This weekend is the 30th edition of Nuits des étoiles. The event allows you to enjoy the comets that cross our sky each summer. Here’s everything you need to know to enjoy the show.
What are star nights?
Since 1991, the French Astronomical Society (AFA) has been organizing Nuits des étoiles every summer. Events across France allow the curious to observe the falling stars. With mild temperatures and clear skies, summer is the perfect time to learn about astronomy.
The 30th Night of the Stars takes place this weekend on August 6, 7 and 8; The opportunity to watch the sky and its falling stars in the middle of summer #AFP #AFPgraphics # video shooting pic.twitter.com/vZ8ak2rscO
– Agence France-Presse (afpfr) August 5, 2021
What can we see in the sky?
From the end of July to mid-August, our planet passes through a swarm of dust left by Comet Swift-Tuttle in its path. Debris that meets our atmosphere is used up and forms bright stars. These are called “Perseids” because they look like they came from the constellation Perseus.
This “rain” is expected to fall its peak on the night of August 10-11. The starry night occurs a few days earlier because the observing conditions will be more favorable. The moon will be particularly conservative this weekend, so its light will not interfere with observations.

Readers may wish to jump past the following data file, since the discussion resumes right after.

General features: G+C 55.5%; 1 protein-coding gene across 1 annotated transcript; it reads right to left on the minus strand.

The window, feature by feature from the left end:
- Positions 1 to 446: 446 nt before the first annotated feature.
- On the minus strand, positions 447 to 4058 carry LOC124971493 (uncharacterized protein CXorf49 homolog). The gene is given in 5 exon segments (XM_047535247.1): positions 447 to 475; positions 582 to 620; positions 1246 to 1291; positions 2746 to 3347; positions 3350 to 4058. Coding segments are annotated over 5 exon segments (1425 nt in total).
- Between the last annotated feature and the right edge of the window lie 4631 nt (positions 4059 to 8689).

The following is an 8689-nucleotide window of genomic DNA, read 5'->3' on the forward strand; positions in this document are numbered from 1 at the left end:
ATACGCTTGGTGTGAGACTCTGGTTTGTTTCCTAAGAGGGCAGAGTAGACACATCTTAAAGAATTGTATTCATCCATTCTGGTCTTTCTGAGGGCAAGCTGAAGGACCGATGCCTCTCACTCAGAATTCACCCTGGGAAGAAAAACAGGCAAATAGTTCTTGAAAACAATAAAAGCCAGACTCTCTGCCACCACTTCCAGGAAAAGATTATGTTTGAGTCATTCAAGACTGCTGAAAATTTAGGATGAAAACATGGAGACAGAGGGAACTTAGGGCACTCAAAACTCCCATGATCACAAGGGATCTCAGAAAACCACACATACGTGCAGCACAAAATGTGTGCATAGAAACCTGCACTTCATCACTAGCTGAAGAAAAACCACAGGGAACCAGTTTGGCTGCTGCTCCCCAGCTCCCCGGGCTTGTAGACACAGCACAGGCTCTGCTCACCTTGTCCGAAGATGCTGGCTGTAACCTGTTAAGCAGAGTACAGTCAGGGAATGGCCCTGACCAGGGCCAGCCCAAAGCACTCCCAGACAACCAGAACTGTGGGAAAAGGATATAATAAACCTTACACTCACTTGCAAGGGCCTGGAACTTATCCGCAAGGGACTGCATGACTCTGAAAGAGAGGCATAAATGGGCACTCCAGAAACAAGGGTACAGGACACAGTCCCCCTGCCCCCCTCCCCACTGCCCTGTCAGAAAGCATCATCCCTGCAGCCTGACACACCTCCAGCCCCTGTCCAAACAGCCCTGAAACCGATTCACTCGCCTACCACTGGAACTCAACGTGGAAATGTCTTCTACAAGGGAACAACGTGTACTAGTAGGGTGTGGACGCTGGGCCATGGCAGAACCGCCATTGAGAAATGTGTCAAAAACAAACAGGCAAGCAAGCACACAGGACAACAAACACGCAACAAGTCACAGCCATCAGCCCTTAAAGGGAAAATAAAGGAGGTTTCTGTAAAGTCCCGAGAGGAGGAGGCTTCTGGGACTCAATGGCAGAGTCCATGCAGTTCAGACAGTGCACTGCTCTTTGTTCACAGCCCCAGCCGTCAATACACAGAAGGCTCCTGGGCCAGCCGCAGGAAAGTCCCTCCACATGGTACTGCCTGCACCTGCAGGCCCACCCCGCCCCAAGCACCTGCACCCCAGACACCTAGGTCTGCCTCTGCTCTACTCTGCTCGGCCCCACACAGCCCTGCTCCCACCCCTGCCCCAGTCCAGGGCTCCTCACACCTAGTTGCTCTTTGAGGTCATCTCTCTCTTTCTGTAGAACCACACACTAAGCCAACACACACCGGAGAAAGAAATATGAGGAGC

In addition to the falling stars, it will also be possible to observe Venus, especially Jupiter and Saturn. As soon as the sun goes down, it can be seen rising in the sky and heading east. The most equipped enthusiasts will be able to discover the rings of Saturn.
How do you observe the stars correctly?
Nearly 200 events hosted by astronomy clubs are planned in France. To find the closest to home, a a map It was supplied by the French Astronomical Society.
It is also possible to enjoy watching the falling stars from its side with the naked eye. To do this, you have to position yourself in a place where the horizon is clear, away from any light pollution and looking towards the northeast. All that remains is to arm yourself with patience. On the AFA website, a Instructs It allows you to follow celestial phenomena hour by hour.
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